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Every year, Medical Economics magazine publishes their annual survey on physician activities. It includes information on physician income, practice satisfaction, and attitude toward the state of today’s medicine. It’s always an informative and thought-provoking article and serves as a forum for airing one’s grievances. 

The purpose of this blog is to report only on subjects that interest the general public and not physician-oriented questions. The private practice of medicine is a business so it’s no surprise that questions on the financial state of your practice are asked first.

Is the financial state of your practice….Better than a year ago

                                                                   About the same

                                                                   Worse than a year ago

                                                                    No Answer

Fully one-third of physicians answered WORSE THAN A YEAR AGO while only 19% were better. 48% were about the same.

Things were WORSE because of high overhead, low reimbursement, too much time spent of uncompensated tasks, and high technology costs.

Things were BETTER because the doctor saw more patients, changed to a concierge model practice, renegotiated payer contracts, or received pay-for-performance incentives. 

Do you have an ownership interest in your practice?….NO 53%…YES 47%.

In increasing numbers, Doctors are seeking guaranteed income by becoming employees of a group or hospital and no longer owning their practice.

Physician Income has improved since 2017…Family Medicine up $40,000

                                                                             Internal Medicine up $44,000

                                                                             Pediatrics up $11,000

                                                                             OB-GYN up $14,000

Male doctors earn $85,000 more the female doctors

Urban physicians are paid more than suburban or rural doctors

Concierge Model practices make $30,000 to $80,000 more than private practice or employed physicians.

The average hours worked per week was less than any time previously….FP—43 hours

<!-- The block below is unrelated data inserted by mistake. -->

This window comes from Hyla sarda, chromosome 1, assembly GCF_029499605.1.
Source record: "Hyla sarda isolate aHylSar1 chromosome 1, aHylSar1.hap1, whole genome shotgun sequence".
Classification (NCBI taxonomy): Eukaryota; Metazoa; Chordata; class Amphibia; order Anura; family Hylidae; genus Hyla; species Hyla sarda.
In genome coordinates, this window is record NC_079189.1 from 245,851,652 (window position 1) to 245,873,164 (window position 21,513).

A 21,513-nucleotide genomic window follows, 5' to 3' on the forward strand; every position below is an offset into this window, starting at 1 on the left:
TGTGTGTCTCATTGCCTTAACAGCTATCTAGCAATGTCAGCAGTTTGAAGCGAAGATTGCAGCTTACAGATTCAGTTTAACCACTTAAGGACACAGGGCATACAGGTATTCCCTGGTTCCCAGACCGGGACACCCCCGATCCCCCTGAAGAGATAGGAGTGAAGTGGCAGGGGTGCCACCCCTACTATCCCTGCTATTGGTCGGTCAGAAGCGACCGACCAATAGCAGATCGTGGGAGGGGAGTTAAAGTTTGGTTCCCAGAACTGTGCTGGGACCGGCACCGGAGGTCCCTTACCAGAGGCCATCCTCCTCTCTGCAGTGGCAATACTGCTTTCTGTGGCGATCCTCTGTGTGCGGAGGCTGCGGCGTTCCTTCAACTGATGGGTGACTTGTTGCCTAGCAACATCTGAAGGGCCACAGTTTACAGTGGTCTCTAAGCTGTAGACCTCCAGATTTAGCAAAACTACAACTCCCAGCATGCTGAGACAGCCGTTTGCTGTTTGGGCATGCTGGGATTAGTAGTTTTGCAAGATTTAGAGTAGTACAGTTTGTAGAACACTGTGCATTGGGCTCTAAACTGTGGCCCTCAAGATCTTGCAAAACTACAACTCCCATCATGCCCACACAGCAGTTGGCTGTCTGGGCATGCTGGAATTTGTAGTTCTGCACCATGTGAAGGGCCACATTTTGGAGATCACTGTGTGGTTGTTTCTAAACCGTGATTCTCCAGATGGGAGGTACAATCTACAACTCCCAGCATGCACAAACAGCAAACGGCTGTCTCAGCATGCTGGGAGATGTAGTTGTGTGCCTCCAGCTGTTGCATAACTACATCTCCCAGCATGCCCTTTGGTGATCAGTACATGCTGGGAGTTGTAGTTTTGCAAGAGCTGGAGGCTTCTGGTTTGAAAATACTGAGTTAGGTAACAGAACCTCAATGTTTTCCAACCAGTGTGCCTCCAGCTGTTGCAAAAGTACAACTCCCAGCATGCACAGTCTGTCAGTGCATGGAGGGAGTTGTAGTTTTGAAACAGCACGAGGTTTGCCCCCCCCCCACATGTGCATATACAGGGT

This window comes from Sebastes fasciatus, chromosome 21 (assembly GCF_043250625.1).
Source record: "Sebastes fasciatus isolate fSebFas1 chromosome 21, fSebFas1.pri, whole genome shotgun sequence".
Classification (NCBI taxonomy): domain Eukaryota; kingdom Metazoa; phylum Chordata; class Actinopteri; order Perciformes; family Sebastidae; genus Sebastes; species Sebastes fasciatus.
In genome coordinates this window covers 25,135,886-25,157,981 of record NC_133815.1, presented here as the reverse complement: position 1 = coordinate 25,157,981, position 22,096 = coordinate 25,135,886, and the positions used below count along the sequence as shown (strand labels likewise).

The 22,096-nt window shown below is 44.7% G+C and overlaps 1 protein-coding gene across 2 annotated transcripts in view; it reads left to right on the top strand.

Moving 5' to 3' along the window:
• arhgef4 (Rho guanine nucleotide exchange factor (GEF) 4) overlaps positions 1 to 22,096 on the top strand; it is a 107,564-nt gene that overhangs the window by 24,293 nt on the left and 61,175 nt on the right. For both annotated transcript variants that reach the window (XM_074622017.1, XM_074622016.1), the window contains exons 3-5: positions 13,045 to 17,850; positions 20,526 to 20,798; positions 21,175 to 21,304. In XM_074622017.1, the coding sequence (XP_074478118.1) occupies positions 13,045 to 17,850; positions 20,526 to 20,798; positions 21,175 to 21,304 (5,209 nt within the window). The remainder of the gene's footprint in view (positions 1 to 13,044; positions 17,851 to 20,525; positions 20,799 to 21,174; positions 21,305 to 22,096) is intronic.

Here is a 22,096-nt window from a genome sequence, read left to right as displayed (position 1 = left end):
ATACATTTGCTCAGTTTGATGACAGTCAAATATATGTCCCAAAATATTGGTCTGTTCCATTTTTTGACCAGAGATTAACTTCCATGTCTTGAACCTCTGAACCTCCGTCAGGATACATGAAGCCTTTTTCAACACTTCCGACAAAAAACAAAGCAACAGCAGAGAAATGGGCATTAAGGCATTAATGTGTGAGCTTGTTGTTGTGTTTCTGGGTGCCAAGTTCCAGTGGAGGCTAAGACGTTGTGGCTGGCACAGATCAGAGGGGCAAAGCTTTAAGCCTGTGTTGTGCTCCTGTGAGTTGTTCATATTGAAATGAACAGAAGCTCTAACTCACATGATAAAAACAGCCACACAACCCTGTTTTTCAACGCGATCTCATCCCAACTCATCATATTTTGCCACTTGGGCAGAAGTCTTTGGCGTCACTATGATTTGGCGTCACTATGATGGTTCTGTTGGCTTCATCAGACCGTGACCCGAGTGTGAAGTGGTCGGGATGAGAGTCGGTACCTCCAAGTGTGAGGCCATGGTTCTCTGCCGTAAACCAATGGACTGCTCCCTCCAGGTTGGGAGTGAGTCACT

INT—42 hours

(At my peak, I worked a minimum of 58 hours a week. That does not included emergency trips to the hospital or office, obstetric deliveries, nursing home rounds, and time spent on call)

Malpractice premiums….Increased—39%

                                           Stayed the same—44%

                                           Decreased—3% (decrease? you can’t be serious)

                                           Don’t Know—14%

Overhead expenses NEVER go down.

Ancillary Services to supplement practice income….percentage who use.

     Lab services—42%


     Weight loss/nutrition counseling—22%

     X-ray services—21%


     Pharmacy services—11%

Medical Economics has never clarified if the income figures reported are total, before-tax practice revenues or if they are the net income to the physician before taxes. It makes a huge difference. If it is the latter, the average family physician makes more than I ever dreamed of making. If the figure is actual practice revenue, it makes more sense, because with overhead being at least 50%, half of $245K (or $122.5K) is a more realistic average “take home” pay. I should contact ME to find out. 

One very important item that significantly impacts the success and sustainability of a private practice is patient care reimbursement. The amount of money a physician receives from Medicare and insurers makes, or breaks, a practice. For over 40 years, the net amount paid by Medicare has decreased every year. While overhead expenses go up, payment for services goes down. Over those 40 years, the net effect is that it has become increasingly more difficult for physicians to pay themselves a salary after overhead expenses. The amount Medicare pays is inadequate to maintain a business without working longer hours and increasing the volume of patients seen every day. 

None of this is ever mentioned in this survey nor are there questions specifically addressing this issue. There never will be because everyone knows doctors are greedy and make too much money. If that’s true, why are so many doctors leaving private practice and becoming employees or adopting the concierge practice model. It’s purely for economic reasons. Nothing will ever change. 

If this survey represents “the state of the union” for the medical profession, the state of the medical profession is far from being good!

Reference: 94th Annual Physician Report. Medical Economics 2023 August:11-19.

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